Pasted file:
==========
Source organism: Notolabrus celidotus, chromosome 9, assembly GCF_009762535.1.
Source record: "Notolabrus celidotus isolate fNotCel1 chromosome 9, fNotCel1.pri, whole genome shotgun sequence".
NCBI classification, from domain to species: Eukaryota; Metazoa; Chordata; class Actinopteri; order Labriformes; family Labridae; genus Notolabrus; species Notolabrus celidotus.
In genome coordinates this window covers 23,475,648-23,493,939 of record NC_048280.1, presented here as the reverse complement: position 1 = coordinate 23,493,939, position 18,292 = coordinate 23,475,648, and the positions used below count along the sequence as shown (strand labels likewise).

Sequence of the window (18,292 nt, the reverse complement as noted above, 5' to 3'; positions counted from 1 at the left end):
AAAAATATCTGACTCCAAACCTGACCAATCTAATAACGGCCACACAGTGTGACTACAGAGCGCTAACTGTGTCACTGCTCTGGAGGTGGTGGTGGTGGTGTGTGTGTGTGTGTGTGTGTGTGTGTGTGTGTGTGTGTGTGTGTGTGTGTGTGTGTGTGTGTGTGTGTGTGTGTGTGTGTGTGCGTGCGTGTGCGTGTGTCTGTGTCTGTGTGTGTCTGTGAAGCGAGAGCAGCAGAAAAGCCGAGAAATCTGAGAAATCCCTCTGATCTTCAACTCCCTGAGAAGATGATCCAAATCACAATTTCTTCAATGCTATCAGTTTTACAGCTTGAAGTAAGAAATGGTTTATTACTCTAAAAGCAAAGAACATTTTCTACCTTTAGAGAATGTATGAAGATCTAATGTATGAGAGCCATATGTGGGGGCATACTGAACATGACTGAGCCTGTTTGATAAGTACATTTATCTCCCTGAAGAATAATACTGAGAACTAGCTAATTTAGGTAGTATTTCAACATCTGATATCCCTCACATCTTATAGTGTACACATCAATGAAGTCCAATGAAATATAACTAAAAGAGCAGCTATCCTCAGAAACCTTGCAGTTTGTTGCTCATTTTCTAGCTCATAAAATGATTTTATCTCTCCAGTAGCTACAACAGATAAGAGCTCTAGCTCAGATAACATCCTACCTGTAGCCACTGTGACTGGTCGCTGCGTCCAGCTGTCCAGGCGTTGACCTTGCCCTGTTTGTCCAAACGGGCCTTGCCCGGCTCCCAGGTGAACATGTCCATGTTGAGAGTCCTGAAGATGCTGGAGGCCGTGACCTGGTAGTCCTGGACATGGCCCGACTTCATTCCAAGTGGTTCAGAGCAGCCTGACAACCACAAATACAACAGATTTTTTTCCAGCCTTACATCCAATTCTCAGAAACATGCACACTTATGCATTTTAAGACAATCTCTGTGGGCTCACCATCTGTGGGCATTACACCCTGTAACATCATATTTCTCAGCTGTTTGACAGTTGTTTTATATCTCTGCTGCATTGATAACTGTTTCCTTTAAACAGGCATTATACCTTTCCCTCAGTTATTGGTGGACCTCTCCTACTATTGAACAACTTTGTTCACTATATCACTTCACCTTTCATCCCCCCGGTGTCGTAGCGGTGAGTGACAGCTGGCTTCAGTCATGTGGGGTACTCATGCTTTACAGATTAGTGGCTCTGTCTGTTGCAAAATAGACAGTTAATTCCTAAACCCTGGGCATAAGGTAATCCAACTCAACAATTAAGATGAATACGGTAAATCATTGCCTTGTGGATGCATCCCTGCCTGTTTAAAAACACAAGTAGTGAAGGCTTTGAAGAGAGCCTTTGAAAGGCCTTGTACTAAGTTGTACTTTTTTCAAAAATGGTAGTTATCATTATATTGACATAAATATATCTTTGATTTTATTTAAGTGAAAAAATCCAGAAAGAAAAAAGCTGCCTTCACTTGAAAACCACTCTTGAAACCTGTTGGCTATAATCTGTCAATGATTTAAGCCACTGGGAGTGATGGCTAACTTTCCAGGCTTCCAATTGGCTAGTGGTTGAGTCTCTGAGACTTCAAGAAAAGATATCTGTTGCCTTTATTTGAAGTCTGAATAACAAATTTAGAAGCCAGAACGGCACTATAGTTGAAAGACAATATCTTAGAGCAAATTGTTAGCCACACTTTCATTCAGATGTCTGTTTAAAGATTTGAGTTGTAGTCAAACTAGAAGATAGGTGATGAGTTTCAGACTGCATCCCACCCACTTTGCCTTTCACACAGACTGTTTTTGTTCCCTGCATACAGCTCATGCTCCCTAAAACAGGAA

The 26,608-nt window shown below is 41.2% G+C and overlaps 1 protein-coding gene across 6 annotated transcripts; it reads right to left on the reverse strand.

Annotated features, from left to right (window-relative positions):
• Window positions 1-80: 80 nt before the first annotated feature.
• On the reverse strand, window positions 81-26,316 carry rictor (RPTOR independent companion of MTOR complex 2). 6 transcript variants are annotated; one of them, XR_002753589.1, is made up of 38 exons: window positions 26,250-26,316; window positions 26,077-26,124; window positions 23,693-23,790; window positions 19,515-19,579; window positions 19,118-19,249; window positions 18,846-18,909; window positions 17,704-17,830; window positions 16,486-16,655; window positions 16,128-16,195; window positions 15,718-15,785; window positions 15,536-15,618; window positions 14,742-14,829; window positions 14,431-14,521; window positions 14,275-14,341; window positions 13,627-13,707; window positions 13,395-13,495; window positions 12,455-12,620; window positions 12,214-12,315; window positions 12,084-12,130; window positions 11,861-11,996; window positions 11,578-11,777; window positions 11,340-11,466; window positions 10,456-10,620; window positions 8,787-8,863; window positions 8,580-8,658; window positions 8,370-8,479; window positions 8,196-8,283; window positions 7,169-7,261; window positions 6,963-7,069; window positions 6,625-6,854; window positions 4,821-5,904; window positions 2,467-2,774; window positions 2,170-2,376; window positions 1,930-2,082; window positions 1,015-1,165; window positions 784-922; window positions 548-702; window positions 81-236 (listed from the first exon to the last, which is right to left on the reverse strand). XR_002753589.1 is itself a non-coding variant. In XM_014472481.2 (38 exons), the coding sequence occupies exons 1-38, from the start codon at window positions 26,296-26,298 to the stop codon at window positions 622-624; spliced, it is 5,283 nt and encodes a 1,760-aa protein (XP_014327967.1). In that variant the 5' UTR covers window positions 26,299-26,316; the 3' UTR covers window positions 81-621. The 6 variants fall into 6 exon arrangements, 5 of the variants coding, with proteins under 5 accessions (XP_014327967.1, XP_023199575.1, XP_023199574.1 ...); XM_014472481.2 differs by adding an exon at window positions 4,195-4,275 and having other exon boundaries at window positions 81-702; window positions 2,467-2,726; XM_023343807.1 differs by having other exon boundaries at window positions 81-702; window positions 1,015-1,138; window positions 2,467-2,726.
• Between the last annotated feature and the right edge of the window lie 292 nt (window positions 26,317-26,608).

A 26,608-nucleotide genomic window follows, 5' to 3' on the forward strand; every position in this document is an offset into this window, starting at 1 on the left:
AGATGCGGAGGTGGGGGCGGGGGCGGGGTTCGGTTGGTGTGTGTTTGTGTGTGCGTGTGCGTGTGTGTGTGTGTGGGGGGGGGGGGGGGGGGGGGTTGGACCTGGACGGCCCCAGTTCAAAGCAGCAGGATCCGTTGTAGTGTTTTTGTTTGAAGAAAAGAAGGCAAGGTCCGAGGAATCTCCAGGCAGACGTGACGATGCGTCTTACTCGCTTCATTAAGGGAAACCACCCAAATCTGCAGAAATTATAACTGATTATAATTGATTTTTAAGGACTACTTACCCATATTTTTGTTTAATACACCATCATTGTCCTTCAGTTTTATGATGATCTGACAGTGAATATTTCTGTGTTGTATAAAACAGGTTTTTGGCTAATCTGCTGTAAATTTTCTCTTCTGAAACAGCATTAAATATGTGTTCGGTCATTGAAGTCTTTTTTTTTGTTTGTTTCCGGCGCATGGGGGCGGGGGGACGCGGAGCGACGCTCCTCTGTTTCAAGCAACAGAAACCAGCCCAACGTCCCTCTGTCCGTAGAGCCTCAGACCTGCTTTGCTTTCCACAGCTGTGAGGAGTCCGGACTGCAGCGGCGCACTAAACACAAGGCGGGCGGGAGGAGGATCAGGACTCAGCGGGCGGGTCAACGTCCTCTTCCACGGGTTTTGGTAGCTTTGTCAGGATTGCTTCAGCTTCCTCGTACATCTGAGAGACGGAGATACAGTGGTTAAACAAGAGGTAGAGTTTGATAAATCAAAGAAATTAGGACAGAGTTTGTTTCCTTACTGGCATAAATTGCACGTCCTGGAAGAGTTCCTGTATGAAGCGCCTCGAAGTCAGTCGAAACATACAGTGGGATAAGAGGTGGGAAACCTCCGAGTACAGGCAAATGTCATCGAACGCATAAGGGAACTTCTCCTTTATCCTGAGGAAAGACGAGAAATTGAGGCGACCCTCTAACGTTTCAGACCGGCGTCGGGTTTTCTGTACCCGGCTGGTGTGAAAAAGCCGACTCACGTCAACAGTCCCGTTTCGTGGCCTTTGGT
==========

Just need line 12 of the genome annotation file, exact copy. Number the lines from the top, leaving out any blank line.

A 26,608-nucleotide genomic window follows, 5' to 3' on the forward strand; every position in this document is an offset into this window, starting at 1 on the left: